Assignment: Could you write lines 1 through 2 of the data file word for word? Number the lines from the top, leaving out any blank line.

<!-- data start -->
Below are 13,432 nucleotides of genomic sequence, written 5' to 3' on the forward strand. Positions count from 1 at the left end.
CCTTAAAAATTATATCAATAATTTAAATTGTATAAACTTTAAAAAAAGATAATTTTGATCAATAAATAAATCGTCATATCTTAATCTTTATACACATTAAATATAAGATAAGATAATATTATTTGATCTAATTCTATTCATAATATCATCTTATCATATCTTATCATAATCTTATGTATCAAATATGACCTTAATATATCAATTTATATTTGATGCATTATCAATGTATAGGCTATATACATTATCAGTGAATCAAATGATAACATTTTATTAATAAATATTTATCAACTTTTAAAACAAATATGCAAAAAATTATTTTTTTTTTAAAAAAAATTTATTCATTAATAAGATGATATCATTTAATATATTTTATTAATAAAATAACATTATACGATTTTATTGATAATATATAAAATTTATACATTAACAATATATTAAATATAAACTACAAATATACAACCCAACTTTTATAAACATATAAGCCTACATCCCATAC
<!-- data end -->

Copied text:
Below are 13,432 nucleotides of genomic sequence, written 5' to 3' on the forward strand. Positions count from 1 at the left end.
CCTTAAAAATTATATCAATAATTTAAATTGTATAAACTTTAAAAAAAGATAATTTTGATCAATAAATAAATCGTCATATCTTAATCTTTATACACATTAAATATAAGATAAGATAATATTATTTGATCTAATTCTATTCATAATATCATCTTATCATATCTTATCATAATCTTATGTATCAAATATGACCTTAATATATCAATTTATATTTGATGCATTATCAATGTATAGGCTATATACATTATCAGTGAATCAAATGATAACATTTTATTAATAAATATTTATCAACTTTTAAAACAAATATGCAAAAAATTATTTTTTTTTTAAAAAAAATTTATTCATTAATAAGATGATATCATTTAATATATTTTATTAATAAAATAACATTATACGATTTTATTGATAATATATAAAATTTATACATTAACAATATATTAAATATAAACTACAAATATACAACCCAACTTTTATAAACATATAAGCCTACATCCCATAC